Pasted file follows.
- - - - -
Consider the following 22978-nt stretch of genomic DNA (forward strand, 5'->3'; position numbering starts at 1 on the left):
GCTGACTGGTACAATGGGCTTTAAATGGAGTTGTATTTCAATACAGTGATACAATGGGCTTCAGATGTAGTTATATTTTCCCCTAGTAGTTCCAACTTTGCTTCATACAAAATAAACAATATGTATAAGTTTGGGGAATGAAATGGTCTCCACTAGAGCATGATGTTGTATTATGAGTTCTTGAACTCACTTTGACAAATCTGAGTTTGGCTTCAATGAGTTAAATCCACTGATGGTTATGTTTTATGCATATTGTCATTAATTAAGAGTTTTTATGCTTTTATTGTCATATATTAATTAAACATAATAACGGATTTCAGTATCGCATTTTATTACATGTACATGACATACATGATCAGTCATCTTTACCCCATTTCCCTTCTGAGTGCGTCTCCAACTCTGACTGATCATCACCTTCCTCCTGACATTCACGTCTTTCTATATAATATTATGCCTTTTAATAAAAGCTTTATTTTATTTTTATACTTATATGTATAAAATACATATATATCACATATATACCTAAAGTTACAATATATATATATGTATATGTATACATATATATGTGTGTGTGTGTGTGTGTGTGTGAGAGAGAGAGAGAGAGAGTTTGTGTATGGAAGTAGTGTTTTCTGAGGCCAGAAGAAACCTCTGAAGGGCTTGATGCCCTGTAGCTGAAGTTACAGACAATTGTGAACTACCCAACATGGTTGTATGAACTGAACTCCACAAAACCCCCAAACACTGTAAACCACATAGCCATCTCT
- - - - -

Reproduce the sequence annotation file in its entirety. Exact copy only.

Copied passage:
Consider the following 22978-nt stretch of genomic DNA (forward strand, 5'->3'; position numbering starts at 1 on the left):
GCTGACTGGTACAATGGGCTTTAAATGGAGTTGTATTTCAATACAGTGATACAATGGGCTTCAGATGTAGTTATATTTTCCCCTAGTAGTTCCAACTTTGCTTCATACAAAATAAACAATATGTATAAGTTTGGGGAATGAAATGGTCTCCACTAGAGCATGATGTTGTATTATGAGTTCTTGAACTCACTTTGACAAATCTGAGTTTGGCTTCAATGAGTTAAATCCACTGATGGTTATGTTTTATGCATATTGTCATTAATTAAGAGTTTTTATGCTTTTATTGTCATATATTAATTAAACATAATAACGGATTTCAGTATCGCATTTTATTACATGTACATGACATACATGATCAGTCATCTTTACCCCATTTCCCTTCTGAGTGCGTCTCCAACTCTGACTGATCATCACCTTCCTCCTGACATTCACGTCTTTCTATATAATATTATGCCTTTTAATAAAAGCTTTATTTTATTTTTATACTTATATGTATAAAATACATATATATCACATATATACCTAAAGTTACAATATATATATATGTATATGTATACATATATATGTGTGTGTGTGTGTGTGTGTGTGAGAGAGAGAGAGAGAGAGTTTGTGTATGGAAGTAGTGTTTTCTGAGGCCAGAAGAAACCTCTGAAGGGCTTGATGCCCTGTAGCTGAAGTTACAGACAATTGTGAACTACCCAACATGGTTGTATGAACTGAACTCCACAAAACCCCCAAACACTGTAAACCACATAGCCATCTCT